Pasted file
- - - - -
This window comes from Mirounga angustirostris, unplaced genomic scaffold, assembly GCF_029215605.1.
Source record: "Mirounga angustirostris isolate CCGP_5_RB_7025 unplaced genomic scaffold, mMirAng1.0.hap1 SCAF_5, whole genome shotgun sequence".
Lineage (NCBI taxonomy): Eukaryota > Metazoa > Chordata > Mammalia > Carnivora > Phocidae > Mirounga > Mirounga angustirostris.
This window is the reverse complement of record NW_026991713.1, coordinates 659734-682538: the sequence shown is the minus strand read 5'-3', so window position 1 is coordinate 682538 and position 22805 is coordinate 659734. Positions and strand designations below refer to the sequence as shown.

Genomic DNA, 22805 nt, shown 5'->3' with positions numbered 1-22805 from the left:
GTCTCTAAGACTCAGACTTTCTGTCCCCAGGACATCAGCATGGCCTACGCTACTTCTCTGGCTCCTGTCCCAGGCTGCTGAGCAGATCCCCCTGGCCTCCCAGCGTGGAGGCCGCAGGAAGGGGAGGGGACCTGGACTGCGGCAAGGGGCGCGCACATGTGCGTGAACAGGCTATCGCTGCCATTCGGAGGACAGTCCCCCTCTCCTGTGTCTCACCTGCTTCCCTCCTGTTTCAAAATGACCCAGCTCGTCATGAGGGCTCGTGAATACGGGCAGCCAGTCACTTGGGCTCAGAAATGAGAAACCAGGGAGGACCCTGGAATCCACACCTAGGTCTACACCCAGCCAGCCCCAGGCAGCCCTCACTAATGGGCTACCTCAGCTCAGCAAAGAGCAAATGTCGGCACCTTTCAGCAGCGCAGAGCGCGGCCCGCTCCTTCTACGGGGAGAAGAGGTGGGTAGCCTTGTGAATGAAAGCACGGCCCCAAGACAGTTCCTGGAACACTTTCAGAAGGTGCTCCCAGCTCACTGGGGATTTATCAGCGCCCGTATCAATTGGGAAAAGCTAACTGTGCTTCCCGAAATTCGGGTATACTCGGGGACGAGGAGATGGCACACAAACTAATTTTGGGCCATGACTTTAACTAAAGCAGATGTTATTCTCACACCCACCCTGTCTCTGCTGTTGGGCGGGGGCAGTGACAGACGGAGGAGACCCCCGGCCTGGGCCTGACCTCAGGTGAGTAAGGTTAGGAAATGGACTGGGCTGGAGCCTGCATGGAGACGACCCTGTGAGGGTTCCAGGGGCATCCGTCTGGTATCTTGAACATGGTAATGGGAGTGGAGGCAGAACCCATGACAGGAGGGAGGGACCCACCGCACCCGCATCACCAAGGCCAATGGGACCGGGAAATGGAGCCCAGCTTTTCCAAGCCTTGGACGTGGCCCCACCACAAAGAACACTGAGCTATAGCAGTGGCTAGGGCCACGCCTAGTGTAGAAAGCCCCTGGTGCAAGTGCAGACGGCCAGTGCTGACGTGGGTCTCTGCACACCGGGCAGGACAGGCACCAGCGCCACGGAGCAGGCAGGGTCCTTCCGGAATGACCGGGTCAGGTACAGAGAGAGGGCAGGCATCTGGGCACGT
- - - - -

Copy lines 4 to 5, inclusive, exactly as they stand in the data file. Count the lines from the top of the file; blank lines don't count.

This window is the reverse complement of record NW_026991713.1, coordinates 659734-682538: the sequence shown is the minus strand read 5'-3', so window position 1 is coordinate 682538 and position 22805 is coordinate 659734. Positions and strand designations below refer to the sequence as shown.

Genomic DNA, 22805 nt, shown 5'->3' with positions numbered 1-22805 from the left: